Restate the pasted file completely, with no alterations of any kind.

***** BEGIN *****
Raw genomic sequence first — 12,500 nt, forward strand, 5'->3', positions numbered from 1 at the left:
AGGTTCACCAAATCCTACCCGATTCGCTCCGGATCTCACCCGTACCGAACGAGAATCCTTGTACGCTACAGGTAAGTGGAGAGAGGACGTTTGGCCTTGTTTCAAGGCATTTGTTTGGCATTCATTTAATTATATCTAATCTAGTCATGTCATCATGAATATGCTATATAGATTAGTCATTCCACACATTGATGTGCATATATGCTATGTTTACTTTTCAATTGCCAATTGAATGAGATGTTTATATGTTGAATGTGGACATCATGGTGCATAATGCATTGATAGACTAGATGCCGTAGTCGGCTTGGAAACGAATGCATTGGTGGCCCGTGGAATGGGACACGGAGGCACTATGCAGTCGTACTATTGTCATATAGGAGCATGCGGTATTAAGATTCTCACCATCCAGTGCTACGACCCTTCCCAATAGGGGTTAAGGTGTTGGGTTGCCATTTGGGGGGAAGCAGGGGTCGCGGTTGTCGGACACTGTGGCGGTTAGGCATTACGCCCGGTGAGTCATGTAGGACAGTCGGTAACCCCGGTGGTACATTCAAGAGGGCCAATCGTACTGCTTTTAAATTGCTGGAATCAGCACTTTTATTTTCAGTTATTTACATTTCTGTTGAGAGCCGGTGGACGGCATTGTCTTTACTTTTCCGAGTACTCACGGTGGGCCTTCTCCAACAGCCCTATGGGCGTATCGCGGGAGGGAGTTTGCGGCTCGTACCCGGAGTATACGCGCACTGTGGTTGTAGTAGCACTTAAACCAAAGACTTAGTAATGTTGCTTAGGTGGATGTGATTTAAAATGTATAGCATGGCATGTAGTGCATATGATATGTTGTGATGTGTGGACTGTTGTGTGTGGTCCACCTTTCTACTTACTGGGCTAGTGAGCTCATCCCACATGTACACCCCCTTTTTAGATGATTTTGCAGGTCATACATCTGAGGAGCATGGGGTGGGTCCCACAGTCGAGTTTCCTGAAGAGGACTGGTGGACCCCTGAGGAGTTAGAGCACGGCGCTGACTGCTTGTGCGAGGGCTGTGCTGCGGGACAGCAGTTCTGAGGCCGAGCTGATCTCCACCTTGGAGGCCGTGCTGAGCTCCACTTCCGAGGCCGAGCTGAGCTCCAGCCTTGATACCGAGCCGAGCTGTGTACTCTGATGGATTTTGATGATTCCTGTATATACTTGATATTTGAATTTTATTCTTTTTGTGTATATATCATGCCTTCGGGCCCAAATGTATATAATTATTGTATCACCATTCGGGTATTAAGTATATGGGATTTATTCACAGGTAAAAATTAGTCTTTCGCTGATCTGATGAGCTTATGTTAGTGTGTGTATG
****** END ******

Raw genomic sequence first — 12,500 nt, forward strand, 5'->3', positions numbered from 1 at the left:
AGGTTCACCAAATCCTACCCGATTCGCTCCGGATCTCACCCGTACCGAACGAGAATCCTTGTACGCTACAGGTAAGTGGAGAGAGGACGTTTGGCCTTGTTTCAAGGCATTTGTTTGGCATTCATTTAATTATATCTAATCTAGTCATGTCATCATGAATATGCTATATAGATTAGTCATTCCACACATTGATGTGCATATATGCTATGTTTACTTTTCAATTGCCAATTGAATGAGATGTTTATATGTTGAATGTGGACATCATGGTGCATAATGCATTGATAGACTAGATGCCGTAGTCGGCTTGGAAACGAATGCATTGGTGGCCCGTGGAATGGGACACGGAGGCACTATGCAGTCGTACTATTGTCATATAGGAGCATGCGGTATTAAGATTCTCACCATCCAGTGCTACGACCCTTCCCAATAGGGGTTAAGGTGTTGGGTTGCCATTTGGGGGGAAGCAGGGGTCGCGGTTGTCGGACACTGTGGCGGTTAGGCATTACGCCCGGTGAGTCATGTAGGACAGTCGGTAACCCCGGTGGTACATTCAAGAGGGCCAATCGTACTGCTTTTAAATTGCTGGAATCAGCACTTTTATTTTCAGTTATTTACATTTCTGTTGAGAGCCGGTGGACGGCATTGTCTTTACTTTTCCGAGTACTCACGGTGGGCCTTCTCCAACAGCCCTATGGGCGTATCGCGGGAGGGAGTTTGCGGCTCGTACCCGGAGTATACGCGCACTGTGGTTGTAGTAGCACTTAAACCAAAGACTTAGTAATGTTGCTTAGGTGGATGTGATTTAAAATGTATAGCATGGCATGTAGTGCATATGATATGTTGTGATGTGTGGACTGTTGTGTGTGGTCCACCTTTCTACTTACTGGGCTAGTGAGCTCATCCCACATGTACACCCCCTTTTTAGATGATTTTGCAGGTCATACATCTGAGGAGCATGGGGTGGGTCCCACAGTCGAGTTTCCTGAAGAGGACTGGTGGACCCCTGAGGAGTTAGAGCACGGCGCTGACTGCTTGTGCGAGGGCTGTGCTGCGGGACAGCAGTTCTGAGGCCGAGCTGATCTCCACCTTGGAGGCCGTGCTGAGCTCCACTTCCGAGGCCGAGCTGAGCTCCAGCCTTGATACCGAGCCGAGCTGTGTACTCTGATGGATTTTGATGATTCCTGTATATACTTGATATTTGAATTTTATTCTTTTTGTGTATATATCATGCCTTCGGGCCCAAATGTATATAATTATTGTATCACCATTCGGGTATTAAGTATATGGGATTTATTCACAGGTAAAAATTAGTCTTTCGCTGATCTGATGAGCTTATGTTAGTGTGTGTATG